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Robinson and Applegate among national champions as world records tumble

on 11-12-2017 12:49

Christmas came early for Ellie Robinson and Jessica-Jane Applegate as they saw out 2017 with three world records apiece at the National Para Swimming Championships.

In total, Great Britain’s swimming stars set 14 world and 22 European records at the meet in Manchester, with 72 new personal bests also accomplished.

But the championships belonged to Rio 2016 medallists Robinson and Applegate, with five-time Paralympic champion Ellie Simmonds making her return to competition following a year out of the water.

Robinson, who won S6 50m butterfly gold in Rio, broke her first record in the S6 100m freestyle, touching the wall in a time of 1:15.12 – just over two seconds quicker than previous holder Simmonds’ time.

She then went on to clock 34.22 seconds in the 50m freestyle, before a time of 35.99 seconds in the 50m butterfly completed her hat-trick of world records.

Yet despite being just 16 herself, Robinson hopes she can inspire the next group of S6 swimmers coming up through the ranks – just as Simmonds did to her in years gone by.

“Last year was all about school and GCSEs, but this year I’ve been able to concentrate on swimming, so I am really pleased with my racing,” Robinson told British Swimming.

“It’s really nice to see a lot more S6 swimmers. If I can inspire at least one into the sport, then I’ll be really happy.

“It’s funny to think that some of the swimmers look up to me like I did with Ellie, and it’s quite humbling.”

It proved a weekend to remember too for Applegate, as she also set three new world records in the S14 class.

The first came in the 100m freestyle with a time of 57.86 seconds, before she touched the wall in a time of 1:05.02 to break the record in the 100m butterfly. Her trio of titles were completed in the 200m freestyle, setting a new record of 2:03.71.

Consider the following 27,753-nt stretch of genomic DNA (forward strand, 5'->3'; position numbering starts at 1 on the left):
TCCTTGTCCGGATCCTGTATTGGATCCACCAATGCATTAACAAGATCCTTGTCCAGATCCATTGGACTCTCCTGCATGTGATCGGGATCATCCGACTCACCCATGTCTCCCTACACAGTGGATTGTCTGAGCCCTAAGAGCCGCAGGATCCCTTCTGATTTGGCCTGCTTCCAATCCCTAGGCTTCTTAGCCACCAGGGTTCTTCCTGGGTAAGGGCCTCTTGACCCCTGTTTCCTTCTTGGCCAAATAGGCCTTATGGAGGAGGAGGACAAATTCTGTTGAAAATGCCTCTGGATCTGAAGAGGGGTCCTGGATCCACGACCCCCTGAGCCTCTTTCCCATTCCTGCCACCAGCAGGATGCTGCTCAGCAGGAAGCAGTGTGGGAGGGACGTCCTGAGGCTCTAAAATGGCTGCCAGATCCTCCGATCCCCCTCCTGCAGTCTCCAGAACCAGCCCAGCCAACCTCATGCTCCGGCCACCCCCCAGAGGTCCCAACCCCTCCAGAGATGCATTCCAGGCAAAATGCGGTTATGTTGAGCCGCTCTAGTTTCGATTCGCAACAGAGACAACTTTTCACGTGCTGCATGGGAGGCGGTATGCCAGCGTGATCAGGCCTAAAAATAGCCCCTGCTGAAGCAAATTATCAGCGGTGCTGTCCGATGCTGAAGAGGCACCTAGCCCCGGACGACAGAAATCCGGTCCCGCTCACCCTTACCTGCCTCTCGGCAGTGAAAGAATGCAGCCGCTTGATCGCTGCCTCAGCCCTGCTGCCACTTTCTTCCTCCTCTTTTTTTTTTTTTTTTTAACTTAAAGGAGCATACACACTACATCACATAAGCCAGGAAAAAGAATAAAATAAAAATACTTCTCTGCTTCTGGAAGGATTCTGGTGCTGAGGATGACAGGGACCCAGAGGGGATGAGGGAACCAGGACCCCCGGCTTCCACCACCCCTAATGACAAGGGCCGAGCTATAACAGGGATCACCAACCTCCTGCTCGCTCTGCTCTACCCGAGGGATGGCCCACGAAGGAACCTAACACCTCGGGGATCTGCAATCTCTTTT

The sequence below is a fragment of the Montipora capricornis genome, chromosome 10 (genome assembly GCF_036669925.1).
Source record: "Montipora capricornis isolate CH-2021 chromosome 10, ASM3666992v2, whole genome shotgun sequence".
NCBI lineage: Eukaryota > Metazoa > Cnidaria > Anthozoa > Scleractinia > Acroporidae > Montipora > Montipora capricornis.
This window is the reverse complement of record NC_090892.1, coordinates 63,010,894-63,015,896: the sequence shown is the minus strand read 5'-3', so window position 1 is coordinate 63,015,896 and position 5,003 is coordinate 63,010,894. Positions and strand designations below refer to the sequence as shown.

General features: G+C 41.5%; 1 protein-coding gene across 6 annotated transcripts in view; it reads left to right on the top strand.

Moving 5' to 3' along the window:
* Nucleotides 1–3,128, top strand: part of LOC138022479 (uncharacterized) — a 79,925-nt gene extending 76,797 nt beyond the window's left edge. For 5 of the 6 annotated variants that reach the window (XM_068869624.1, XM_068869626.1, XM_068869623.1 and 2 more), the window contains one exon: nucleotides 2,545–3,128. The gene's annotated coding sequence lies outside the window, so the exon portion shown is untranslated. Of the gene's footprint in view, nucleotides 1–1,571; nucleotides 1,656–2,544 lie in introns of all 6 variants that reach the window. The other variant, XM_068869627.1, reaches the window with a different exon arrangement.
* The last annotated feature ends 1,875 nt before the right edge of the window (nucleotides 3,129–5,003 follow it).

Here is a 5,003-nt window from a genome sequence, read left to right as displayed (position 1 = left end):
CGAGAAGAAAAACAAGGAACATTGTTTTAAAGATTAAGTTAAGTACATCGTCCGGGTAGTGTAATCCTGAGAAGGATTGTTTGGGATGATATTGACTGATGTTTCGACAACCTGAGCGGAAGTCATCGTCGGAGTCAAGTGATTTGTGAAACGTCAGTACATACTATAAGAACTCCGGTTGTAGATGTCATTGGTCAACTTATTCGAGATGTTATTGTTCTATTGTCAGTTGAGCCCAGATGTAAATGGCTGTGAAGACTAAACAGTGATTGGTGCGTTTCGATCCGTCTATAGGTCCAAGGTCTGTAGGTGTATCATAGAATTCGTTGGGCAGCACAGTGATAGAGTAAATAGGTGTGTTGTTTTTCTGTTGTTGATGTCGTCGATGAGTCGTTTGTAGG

Elsewhere, Paralympic silver medallist Tom Hamer couldn’t have asked for a better end to his 2017 as he targets success at next year’s Commonwealth Games and European Championships.

The 19-year-old clinched a world record of his own in the S14 100m freestyle, stopping the clock in 52.08 seconds.

“I’m pretty happy with my races and the meet’s gone really well – especially the world time,” he said.

“Next year it’s the Commonwealth Games and the Europeans in Ireland, so training is looking good for that too.

“I now have two weeks off for Christmas. I’m going on holiday so it will be great to have a break and come back rested for the big year ahead.”

There were further world records for Rio medallists Abby Kane and Alice Tai, coming in the S13 and S9 backstroke respectively.

And while Simmonds may not have been among those setting new global times, the 23-year-old insists she is full of motivation to get herself back among the medals – despite almost calling it quits.

“Earlier this year I was thinking about retirement but I wanted to give it another shot,” she said.

“Something clicked in me and even though it’s been a shock to wake up early again, if I don’t make the Europeans next year, at least I’ve given it a go.”


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